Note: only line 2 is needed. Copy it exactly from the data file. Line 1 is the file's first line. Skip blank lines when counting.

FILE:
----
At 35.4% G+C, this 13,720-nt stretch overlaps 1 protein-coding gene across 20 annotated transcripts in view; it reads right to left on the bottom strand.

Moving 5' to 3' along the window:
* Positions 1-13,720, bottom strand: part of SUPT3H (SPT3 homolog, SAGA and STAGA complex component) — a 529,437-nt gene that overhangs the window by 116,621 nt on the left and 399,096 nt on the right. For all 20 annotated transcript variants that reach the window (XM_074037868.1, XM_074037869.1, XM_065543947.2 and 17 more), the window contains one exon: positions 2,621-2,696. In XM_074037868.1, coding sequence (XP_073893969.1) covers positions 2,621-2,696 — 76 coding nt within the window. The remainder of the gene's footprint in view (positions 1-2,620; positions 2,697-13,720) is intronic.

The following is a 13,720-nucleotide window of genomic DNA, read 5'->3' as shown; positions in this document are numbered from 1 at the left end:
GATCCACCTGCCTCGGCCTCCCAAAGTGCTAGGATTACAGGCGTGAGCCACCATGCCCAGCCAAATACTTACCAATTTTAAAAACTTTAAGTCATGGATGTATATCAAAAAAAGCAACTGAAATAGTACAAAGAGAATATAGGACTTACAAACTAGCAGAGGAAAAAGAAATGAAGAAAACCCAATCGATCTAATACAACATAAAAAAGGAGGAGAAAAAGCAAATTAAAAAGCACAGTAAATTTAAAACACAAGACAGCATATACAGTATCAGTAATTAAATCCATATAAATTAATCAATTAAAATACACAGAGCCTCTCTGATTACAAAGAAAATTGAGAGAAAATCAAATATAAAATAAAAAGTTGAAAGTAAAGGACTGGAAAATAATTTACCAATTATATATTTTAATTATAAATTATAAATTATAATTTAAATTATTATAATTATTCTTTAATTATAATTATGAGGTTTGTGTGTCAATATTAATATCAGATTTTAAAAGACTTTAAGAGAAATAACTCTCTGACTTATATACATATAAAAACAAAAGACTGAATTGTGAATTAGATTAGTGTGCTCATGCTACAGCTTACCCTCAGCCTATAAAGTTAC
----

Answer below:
Moving 5' to 3' along the window: